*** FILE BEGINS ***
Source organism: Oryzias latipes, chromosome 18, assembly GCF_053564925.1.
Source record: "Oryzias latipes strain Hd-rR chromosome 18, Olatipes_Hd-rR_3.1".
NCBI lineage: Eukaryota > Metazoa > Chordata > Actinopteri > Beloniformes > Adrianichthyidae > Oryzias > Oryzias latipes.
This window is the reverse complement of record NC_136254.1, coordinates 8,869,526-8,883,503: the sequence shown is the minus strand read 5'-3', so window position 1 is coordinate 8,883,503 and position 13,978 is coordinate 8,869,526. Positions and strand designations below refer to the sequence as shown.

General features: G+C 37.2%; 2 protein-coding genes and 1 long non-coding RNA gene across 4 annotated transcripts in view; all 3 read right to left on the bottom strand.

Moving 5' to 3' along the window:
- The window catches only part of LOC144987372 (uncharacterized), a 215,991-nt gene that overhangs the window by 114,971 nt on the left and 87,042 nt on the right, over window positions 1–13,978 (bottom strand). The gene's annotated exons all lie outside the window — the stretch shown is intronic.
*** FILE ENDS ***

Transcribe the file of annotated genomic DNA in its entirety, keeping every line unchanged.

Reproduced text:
Source organism: Oryzias latipes, chromosome 18, assembly GCF_053564925.1.
Source record: "Oryzias latipes strain Hd-rR chromosome 18, Olatipes_Hd-rR_3.1".
NCBI lineage: Eukaryota > Metazoa > Chordata > Actinopteri > Beloniformes > Adrianichthyidae > Oryzias > Oryzias latipes.
This window is the reverse complement of record NC_136254.1, coordinates 8,869,526-8,883,503: the sequence shown is the minus strand read 5'-3', so window position 1 is coordinate 8,883,503 and position 13,978 is coordinate 8,869,526. Positions and strand designations below refer to the sequence as shown.

General features: G+C 37.2%; 2 protein-coding genes and 1 long non-coding RNA gene across 4 annotated transcripts in view; all 3 read right to left on the bottom strand.

Moving 5' to 3' along the window:
- The window catches only part of LOC144987372 (uncharacterized), a 215,991-nt gene that overhangs the window by 114,971 nt on the left and 87,042 nt on the right, over window positions 1–13,978 (bottom strand). The gene's annotated exons all lie outside the window — the stretch shown is intronic.